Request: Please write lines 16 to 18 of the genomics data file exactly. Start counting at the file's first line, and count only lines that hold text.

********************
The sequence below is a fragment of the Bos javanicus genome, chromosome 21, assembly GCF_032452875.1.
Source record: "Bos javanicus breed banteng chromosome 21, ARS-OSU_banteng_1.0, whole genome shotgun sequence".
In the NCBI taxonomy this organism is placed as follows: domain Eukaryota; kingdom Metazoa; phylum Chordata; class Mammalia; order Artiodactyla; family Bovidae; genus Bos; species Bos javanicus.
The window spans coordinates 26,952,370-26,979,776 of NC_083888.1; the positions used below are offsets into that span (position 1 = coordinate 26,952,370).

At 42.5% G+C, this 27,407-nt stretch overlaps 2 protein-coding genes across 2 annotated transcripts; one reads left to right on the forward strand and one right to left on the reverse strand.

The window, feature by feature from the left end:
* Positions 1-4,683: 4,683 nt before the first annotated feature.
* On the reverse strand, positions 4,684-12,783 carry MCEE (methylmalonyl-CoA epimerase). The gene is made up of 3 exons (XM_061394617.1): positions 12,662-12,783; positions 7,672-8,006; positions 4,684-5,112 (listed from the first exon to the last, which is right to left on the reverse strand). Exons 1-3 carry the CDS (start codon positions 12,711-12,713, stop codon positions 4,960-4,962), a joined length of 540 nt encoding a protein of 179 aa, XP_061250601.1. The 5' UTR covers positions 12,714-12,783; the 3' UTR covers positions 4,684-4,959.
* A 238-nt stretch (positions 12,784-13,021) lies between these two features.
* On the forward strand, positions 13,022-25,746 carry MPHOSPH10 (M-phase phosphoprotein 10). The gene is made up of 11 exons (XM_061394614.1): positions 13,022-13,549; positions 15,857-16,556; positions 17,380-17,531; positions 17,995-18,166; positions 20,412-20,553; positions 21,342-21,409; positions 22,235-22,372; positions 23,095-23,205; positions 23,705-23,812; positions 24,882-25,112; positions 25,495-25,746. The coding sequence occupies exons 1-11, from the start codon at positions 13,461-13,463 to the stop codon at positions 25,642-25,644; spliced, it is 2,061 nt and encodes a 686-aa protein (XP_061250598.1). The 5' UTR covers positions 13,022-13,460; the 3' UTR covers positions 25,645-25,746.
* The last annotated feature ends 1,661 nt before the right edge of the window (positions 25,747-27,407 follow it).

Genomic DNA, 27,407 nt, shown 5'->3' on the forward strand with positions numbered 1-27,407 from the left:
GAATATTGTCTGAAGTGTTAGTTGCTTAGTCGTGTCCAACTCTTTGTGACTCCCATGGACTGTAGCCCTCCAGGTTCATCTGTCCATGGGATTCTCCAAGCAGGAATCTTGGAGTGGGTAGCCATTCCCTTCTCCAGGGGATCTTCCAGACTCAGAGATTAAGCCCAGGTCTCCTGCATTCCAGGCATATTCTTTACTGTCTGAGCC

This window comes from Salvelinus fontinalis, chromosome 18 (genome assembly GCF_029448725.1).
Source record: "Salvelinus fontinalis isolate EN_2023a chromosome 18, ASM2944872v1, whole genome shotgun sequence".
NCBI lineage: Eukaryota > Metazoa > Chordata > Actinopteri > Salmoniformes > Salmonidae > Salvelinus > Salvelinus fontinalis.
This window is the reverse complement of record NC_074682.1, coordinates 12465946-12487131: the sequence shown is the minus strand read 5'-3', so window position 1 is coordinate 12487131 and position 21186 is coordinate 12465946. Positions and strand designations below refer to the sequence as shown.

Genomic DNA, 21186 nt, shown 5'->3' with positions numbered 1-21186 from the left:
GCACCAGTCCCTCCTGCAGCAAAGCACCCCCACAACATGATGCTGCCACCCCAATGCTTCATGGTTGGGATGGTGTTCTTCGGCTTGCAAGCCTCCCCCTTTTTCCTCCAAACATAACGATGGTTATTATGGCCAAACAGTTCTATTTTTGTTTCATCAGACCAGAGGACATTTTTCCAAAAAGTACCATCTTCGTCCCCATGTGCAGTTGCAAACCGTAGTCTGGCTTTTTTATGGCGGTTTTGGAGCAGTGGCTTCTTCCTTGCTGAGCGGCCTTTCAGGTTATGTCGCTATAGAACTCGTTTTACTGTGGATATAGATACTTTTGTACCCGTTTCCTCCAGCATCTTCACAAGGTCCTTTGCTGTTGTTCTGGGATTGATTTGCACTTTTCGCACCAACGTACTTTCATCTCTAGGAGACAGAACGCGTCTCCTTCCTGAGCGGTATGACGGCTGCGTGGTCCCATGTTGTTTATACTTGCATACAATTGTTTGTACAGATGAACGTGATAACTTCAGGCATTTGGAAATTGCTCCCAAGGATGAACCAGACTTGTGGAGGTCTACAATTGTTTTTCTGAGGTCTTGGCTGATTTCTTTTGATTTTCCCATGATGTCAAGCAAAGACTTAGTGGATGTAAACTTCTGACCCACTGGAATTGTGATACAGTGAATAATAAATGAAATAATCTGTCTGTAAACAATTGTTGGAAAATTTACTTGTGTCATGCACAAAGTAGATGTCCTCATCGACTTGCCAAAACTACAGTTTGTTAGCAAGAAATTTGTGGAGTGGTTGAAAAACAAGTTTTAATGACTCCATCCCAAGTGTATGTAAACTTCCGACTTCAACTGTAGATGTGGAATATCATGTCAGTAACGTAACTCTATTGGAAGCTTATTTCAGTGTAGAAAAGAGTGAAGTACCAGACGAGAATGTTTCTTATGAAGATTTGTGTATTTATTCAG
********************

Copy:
NCBI lineage: Eukaryota > Metazoa > Chordata > Actinopteri > Salmoniformes > Salmonidae > Salvelinus > Salvelinus fontinalis.
This window is the reverse complement of record NC_074682.1, coordinates 12465946-12487131: the sequence shown is the minus strand read 5'-3', so window position 1 is coordinate 12487131 and position 21186 is coordinate 12465946. Positions and strand designations below refer to the sequence as shown.

Genomic DNA, 21186 nt, shown 5'->3' with positions numbered 1-21186 from the left: